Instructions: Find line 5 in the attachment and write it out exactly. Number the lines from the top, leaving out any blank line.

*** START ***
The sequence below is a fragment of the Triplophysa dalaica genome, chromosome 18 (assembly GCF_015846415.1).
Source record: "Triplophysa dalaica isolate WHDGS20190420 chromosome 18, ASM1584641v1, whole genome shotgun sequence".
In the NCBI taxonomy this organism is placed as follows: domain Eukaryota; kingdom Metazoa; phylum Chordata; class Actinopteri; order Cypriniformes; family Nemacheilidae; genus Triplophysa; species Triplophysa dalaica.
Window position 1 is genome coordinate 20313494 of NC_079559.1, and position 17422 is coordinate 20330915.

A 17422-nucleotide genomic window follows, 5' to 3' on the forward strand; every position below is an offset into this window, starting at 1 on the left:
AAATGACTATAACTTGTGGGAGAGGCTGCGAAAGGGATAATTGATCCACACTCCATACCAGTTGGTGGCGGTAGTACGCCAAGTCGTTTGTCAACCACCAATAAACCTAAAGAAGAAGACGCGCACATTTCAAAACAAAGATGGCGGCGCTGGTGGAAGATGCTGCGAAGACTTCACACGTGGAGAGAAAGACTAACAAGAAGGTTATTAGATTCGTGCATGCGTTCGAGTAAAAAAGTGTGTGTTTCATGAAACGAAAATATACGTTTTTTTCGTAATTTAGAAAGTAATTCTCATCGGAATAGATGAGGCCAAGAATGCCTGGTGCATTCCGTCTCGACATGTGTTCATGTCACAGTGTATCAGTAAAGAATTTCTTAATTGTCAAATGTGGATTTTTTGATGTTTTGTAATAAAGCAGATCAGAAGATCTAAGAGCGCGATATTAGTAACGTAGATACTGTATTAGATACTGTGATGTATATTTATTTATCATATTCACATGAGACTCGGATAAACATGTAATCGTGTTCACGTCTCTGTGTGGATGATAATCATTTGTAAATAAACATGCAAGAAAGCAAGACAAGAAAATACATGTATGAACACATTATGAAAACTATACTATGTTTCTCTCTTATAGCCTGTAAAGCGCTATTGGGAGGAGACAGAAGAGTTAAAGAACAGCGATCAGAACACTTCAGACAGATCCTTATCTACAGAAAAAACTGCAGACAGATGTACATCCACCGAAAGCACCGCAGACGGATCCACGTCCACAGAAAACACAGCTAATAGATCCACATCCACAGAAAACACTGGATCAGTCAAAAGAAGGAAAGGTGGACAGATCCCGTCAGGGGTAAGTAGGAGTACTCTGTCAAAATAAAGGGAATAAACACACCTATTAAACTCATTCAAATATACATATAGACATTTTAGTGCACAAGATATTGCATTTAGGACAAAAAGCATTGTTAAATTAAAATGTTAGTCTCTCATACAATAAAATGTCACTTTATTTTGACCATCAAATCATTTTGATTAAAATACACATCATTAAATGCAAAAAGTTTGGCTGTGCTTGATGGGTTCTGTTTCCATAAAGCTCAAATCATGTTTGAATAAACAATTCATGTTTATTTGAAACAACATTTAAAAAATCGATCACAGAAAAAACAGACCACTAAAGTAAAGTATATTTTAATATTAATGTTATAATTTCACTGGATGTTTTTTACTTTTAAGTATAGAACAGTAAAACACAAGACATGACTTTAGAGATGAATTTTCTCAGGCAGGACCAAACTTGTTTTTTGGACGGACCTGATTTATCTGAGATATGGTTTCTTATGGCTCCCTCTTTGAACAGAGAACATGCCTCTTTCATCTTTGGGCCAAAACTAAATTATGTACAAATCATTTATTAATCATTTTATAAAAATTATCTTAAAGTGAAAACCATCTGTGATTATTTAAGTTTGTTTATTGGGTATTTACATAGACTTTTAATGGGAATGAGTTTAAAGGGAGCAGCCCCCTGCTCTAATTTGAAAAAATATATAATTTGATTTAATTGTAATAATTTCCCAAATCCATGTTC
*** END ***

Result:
A 17422-nucleotide genomic window follows, 5' to 3' on the forward strand; every position below is an offset into this window, starting at 1 on the left: